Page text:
Jonny DeGroot does it all, but his biggest weapons are his serve and volley. Both were locked and loaded as he dominated Half Hollow Hills East’s Ishen Varma 6-2, 6-3 in East Hampton’s 5-2 nonleague loss to the Thunderbirds Wednesday.
“My serve was really on today,” said the Bridgehampton senior, whose team also pulls players from Pierson. “I was trying to get the early break and hold, and I pretty much shut him down today.”
Head coach Kevin McConville thought it was by far DeGroot’s best match of the season yet.
“He’s executing beautifully,” McConville said. “You have options with him. If things aren’t going well he always has plans B and C, because he has a complete all-court game. He can rally from the baseline, he can get in, he can finesse people. He’s really fun to watch.”
Varma’s eyes widened as several aces whizzed past him, and he had little time to react to early drop shots.
“His coach gave him some information, told him I come in a lot, so he started lobbing me,” DeGroot said. “I probably shouldn’t have been coming in so close, but it’s just too tempting.”
The No. 1 singles player split sets in two matches this season, winning a super tiebreaker in one and dropping the other, and swept his Shoreham-Wading River opponent, but Hills East was the returning county finalist from last season, so he knew he needed to perform at his best.
“The last couple games I haven’t been utilizing my serve and volley enough, it’s just been lackluster, forcing me to take too long to finish up matches, so today I came out on the court being aggressive,” DeGroot said. “I felt pretty good.”
Pierson freshman Luke Louchheim raked in the Bonackers’ second point at No. 3 singles with a 7-5, 6-4 sweep of Krithik Madisetty.
The rest of the team’s matches were closer than the final team score would indicate, especially a 6-4, 6-3 loss for No. 4 singles player Max Astilean, an East Hampton eighth-grader; Bridgehampton senior Jamie Fairchild and classmate Brad Drubych’s 6-3, 1-6, 4-6 loss at No. 2 doubles; and Matt McGovern and Miles Clark’s 6-4, 7-5 loss at No. 3 doubles.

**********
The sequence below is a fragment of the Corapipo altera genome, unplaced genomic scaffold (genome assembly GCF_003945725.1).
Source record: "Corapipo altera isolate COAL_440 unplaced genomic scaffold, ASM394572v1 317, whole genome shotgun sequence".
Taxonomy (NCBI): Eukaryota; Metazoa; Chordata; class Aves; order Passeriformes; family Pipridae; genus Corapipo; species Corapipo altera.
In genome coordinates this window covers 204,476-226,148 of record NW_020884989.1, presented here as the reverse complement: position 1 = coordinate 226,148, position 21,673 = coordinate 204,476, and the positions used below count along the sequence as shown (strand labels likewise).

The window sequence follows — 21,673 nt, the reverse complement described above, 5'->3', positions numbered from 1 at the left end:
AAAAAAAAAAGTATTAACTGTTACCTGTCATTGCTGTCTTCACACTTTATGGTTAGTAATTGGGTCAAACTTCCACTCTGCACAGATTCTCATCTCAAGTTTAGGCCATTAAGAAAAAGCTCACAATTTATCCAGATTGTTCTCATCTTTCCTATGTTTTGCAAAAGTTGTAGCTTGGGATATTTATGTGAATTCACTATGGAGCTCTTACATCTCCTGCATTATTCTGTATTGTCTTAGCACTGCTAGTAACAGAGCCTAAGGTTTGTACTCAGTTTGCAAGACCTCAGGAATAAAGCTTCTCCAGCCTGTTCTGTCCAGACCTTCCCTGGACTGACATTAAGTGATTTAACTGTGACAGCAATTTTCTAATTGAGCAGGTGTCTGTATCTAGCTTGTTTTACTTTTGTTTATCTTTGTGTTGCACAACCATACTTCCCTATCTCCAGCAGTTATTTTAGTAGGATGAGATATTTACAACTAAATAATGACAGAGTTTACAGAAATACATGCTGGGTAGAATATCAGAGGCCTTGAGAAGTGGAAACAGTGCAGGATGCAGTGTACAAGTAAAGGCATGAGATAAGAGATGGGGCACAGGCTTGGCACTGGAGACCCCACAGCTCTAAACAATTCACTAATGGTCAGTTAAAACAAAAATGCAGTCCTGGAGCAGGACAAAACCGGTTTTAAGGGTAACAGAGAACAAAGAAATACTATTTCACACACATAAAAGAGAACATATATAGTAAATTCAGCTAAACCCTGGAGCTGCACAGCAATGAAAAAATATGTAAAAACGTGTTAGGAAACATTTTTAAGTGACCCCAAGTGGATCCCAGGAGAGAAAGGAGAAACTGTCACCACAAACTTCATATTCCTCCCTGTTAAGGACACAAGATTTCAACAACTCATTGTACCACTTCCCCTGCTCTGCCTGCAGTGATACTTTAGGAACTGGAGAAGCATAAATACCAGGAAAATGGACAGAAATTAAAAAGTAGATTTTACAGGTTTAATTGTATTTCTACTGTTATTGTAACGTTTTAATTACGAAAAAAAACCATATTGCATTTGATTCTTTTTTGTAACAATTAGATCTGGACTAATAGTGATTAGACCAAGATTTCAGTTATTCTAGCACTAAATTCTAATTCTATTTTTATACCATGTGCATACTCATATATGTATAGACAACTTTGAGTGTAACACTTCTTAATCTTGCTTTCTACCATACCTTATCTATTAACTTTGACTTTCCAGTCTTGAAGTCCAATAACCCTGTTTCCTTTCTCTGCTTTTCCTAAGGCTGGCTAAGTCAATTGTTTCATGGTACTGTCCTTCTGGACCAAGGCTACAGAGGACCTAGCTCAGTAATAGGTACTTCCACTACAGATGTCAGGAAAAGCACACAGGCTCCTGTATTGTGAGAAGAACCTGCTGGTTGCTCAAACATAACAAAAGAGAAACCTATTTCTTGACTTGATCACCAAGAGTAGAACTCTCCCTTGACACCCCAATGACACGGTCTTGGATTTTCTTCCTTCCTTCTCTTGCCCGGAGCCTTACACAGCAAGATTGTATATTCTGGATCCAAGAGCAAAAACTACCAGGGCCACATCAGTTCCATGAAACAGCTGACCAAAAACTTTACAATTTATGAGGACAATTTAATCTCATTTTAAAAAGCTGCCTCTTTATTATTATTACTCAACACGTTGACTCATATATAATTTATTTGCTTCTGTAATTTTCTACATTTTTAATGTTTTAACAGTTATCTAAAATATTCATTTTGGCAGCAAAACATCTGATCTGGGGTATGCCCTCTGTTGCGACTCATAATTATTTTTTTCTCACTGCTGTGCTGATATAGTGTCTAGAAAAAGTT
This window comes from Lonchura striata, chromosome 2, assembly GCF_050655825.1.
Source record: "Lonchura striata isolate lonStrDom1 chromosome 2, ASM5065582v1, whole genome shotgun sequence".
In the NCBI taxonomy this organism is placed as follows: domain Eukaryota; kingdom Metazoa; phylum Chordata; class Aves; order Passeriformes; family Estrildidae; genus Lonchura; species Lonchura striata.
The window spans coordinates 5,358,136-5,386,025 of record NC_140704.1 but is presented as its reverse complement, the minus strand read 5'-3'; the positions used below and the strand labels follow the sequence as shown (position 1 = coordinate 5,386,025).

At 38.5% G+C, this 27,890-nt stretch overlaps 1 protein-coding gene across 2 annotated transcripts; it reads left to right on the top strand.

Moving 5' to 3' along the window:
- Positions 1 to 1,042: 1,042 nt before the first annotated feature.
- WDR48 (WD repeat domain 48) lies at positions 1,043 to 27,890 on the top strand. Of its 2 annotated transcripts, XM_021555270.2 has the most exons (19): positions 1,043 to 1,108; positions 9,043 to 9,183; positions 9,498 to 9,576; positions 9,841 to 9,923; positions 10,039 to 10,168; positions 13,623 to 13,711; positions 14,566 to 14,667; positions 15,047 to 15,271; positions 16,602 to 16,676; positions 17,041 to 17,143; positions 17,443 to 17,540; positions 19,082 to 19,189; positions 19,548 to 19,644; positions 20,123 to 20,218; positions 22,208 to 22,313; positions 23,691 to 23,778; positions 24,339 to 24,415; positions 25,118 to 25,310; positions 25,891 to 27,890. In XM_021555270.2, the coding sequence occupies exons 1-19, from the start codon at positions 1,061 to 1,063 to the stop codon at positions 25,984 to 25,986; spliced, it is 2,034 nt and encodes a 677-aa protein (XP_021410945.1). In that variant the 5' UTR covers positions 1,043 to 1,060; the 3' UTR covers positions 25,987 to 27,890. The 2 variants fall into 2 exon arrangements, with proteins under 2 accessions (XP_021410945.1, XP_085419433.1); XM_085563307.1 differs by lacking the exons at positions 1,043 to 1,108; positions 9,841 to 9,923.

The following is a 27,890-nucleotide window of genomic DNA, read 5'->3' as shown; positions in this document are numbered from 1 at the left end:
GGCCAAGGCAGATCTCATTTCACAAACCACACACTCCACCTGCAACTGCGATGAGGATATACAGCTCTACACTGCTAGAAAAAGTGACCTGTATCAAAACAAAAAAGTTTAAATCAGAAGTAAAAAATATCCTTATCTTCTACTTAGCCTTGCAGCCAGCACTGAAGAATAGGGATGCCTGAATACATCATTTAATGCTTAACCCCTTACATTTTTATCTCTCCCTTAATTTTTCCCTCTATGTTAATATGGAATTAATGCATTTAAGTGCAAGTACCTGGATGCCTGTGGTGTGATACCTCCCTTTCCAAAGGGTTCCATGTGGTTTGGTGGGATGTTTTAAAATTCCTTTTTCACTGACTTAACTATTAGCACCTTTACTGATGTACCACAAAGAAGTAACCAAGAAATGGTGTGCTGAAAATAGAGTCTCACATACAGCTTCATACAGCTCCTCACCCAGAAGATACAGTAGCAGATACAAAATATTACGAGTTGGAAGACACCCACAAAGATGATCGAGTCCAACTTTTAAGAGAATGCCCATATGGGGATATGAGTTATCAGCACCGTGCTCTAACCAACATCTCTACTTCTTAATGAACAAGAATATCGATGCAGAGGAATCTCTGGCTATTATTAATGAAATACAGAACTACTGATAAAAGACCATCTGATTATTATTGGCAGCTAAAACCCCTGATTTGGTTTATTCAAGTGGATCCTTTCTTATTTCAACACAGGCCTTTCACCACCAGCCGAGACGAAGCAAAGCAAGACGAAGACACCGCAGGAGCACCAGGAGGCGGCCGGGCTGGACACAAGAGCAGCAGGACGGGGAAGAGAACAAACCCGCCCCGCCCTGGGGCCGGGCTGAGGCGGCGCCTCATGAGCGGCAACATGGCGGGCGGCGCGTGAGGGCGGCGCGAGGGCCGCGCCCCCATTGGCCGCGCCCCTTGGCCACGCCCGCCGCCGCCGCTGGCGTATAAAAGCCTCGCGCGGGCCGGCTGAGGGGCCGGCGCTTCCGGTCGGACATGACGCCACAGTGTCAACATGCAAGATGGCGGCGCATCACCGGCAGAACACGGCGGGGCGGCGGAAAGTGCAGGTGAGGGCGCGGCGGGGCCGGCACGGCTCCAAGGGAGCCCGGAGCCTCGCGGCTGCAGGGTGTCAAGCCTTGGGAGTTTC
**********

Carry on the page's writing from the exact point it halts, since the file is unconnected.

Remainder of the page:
“The teams were so evenly matched, it was really good competition,” McConville said. “The doubles were disappointing, but they fought hard — all could have gone either way.”
Going by records, the Thunderbirds are currently the best team on Long Island.
“I knew they were going to be really good, and we were going to have to be really good to beat them, and I think that gets in their heads the first time,” McConville said of his players. “They get jittery thinking they’re going to play these amazing players that are so much better than them, and then their next go around they’re a little more competitive and have more confidence.”
DeGroot said he loves watching Louchheim play, standing behind the fence as his teammate finished up his match.
“When I was a sophomore I played third singles, and I don’t think I would have beaten Luke,” he said, smiling. “For third singles, he’s probably the most solid on Long Island. He’s a really great player, especially for being so young.”
After Louchheim fell behind 4-1 to start the match, McConville said his freshman was frustrated, so he pulled him aside to talk about playing his opponent’s backhand, waiting for the short ball.
“He executed to perfection,” McConville said. “He settled in.”
DeGroot called the match an “eye-opener,” adding he believes his team might just have to switch some doubles teams around to find more chemistry. His coach added the strategy is there, just not the execution, with some unforced errors like double faults and missed returns adding up to change the course of the match.
“We need to get that stuff cleaned up, but that’s stuff we can work on in practice,” McConville said.
The Bonackers will want to be at their best before facing last year’s county champion Commack at home April 5. Hills East edged the Cougars 4-3 March 25, but Commack was without key players. Two of East Hampton’s players were also under the weather, so if both teams are at full strength the match could be another tossup.
“They can win, especially after losing to such close competition,” McConville said. “These kids need to believe they can turn the tide.”